Thumb Basal Joint Arthroplasty Outcomes and Metacarpal Subsidence: A Prospective Cohort Analysis of Trapeziectomy with Suture Button Suspensionplasty versus Ligament Reconstruction with Tendon Interposition
Asif Ilyas, MD, Orthopaedics, Rothman Institute at Thomas Jefferson University, Philadelphia, PA and Owolabi Shonuga, MD, Rothman Institute at Thomas Jefferson University, Philadelphia, PA
Thumb carpometacarpal (CMC) joint arthroplasty is a common procedure in the surgical management of symptomatic thumb basal joint arthritis. Following trapeziectomy, a number of suspensionplasty techniques are often employed, but limited comparative evidence exists between these techniques. The central aim of this study is to prospectively compare the outcomes of two suspensionplasty techniques following trapeziectomy: suture button (TightRope) versus ligament reconstruction and tendon interposition (LRTI).
Prospective data was collected on 122 consecutive patients with Eaton stage III-IV thumb CMC arthritis who underwent open trapeziectomy and suspensionplasty. There were 53 LRTI and 59 TightRope suspensionplasties. Outcomes were measured using the Quick-Disability of the Arm, Shoulder and Hand (QuickDASH) questionnaire, Visual Analog Score (VAS) for pain, radiograph analysis, and lateral pinch strength. Patient demographic data and complications were also recorded.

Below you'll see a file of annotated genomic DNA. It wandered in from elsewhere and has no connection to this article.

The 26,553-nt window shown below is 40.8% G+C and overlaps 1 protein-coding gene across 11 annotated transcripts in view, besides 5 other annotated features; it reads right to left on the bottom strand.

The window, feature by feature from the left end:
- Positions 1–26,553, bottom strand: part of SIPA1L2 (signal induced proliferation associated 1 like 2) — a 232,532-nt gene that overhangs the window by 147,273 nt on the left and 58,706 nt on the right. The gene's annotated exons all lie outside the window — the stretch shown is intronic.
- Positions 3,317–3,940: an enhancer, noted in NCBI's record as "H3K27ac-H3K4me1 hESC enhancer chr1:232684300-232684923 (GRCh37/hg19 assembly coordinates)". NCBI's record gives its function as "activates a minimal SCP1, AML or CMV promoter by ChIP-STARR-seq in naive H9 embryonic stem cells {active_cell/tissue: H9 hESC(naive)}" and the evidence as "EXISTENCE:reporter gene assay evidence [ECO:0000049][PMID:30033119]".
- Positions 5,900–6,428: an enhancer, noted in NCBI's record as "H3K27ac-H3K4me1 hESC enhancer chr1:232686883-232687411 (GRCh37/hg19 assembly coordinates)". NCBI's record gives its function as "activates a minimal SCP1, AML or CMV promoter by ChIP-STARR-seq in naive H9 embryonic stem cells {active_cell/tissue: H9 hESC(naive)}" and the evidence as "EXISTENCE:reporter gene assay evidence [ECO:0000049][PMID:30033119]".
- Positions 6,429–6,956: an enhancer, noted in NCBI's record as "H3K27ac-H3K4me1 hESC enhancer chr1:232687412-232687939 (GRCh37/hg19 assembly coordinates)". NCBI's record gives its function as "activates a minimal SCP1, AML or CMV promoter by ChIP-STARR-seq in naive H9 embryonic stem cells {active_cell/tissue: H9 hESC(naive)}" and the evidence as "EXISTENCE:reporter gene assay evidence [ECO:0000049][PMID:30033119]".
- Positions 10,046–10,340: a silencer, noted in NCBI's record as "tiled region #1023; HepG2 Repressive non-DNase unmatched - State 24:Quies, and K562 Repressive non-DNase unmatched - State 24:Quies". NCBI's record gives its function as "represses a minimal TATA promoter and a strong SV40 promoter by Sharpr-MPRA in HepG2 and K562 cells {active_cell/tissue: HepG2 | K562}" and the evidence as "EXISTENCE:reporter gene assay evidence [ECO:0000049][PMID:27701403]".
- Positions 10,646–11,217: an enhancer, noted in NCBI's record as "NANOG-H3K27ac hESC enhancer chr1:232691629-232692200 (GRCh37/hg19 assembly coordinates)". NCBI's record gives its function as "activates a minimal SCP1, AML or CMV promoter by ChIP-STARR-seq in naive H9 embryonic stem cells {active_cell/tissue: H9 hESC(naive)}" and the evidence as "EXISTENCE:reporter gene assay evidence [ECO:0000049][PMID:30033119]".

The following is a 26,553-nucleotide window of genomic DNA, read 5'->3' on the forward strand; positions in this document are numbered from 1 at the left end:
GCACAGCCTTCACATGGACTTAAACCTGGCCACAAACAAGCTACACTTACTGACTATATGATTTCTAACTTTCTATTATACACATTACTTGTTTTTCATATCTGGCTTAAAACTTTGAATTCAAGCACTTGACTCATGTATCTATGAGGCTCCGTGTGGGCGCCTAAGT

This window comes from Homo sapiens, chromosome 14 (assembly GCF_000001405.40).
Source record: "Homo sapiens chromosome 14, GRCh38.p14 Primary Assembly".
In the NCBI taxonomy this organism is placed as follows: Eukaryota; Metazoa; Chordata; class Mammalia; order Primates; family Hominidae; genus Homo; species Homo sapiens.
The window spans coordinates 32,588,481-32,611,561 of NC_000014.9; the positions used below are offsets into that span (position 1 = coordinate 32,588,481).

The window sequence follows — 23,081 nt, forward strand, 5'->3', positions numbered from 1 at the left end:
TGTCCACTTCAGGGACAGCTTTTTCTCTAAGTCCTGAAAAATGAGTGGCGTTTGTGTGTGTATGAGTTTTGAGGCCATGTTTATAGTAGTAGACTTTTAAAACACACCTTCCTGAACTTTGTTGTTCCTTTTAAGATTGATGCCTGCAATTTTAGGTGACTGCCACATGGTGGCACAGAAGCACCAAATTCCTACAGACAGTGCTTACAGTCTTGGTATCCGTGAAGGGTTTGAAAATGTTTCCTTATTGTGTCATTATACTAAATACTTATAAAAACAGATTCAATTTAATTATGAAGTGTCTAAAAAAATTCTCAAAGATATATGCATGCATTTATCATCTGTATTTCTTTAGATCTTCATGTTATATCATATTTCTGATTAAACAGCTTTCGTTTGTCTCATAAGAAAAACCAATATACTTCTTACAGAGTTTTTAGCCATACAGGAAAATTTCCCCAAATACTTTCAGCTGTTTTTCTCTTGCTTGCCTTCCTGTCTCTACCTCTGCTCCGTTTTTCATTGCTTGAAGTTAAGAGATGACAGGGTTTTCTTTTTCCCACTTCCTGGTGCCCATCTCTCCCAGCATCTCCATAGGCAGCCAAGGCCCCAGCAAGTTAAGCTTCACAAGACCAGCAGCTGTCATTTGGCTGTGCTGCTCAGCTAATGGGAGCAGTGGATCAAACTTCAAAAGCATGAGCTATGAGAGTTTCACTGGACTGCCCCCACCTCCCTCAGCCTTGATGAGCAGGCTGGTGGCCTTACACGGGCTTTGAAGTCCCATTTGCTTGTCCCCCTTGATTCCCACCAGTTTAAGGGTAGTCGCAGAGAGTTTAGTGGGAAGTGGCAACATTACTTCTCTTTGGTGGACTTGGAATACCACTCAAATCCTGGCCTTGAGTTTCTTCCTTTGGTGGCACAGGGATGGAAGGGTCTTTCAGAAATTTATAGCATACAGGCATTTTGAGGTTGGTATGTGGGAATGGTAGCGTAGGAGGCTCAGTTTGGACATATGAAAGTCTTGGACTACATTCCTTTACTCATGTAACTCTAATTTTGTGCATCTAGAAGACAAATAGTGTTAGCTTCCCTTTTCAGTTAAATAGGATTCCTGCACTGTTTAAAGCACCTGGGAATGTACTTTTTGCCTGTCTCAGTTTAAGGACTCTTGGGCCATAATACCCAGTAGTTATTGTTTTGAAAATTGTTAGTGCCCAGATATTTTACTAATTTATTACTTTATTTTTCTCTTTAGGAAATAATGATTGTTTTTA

Patients undergoing TightRope suspensionplasty had significantly higher trapeziometacarpal index (TMI), and thus less subsidence, than the LRTI group at 2-weeks [.224 vs .170 (p<.0001)] and 3-months [.173 vs .145 (p<.05)] post-operatively. TightRope suspensionplasty also had a significantly lower QuickDASH score at 2-weeks [64.7 vs 74.6 (p<.05)], 3-months [20.7 vs 32.5 (p<.05)], and 1-year post-op [7.57 vs 21.5 (p<.05)] compared to the LRTI group. However, there was no difference in VAS pain, lateral pinch strength, re-operation, or complications at any time point between groups.
Thumb CMC joint arthroplasty performed with a Tightrope suspensionplasty versus LRTI yielded short term improved resistance to subsidence, longer term greater improvement in clinical outcome by QuickDASH, and no difference in pain or complication rates.
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